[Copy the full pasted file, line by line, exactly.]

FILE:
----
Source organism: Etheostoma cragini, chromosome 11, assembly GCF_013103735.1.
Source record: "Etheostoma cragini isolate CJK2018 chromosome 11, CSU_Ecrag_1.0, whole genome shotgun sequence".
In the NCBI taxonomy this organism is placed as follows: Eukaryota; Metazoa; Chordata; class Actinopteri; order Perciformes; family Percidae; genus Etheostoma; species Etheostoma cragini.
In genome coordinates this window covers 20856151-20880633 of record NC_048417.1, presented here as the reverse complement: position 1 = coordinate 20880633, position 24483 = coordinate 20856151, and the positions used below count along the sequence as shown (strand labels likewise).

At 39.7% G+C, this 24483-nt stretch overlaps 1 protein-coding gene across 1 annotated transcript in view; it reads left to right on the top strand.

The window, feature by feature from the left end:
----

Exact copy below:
Source organism: Etheostoma cragini, chromosome 11, assembly GCF_013103735.1.
Source record: "Etheostoma cragini isolate CJK2018 chromosome 11, CSU_Ecrag_1.0, whole genome shotgun sequence".
In the NCBI taxonomy this organism is placed as follows: Eukaryota; Metazoa; Chordata; class Actinopteri; order Perciformes; family Percidae; genus Etheostoma; species Etheostoma cragini.
In genome coordinates this window covers 20856151-20880633 of record NC_048417.1, presented here as the reverse complement: position 1 = coordinate 20880633, position 24483 = coordinate 20856151, and the positions used below count along the sequence as shown (strand labels likewise).

At 39.7% G+C, this 24483-nt stretch overlaps 1 protein-coding gene across 1 annotated transcript in view; it reads left to right on the top strand.

The window, feature by feature from the left end: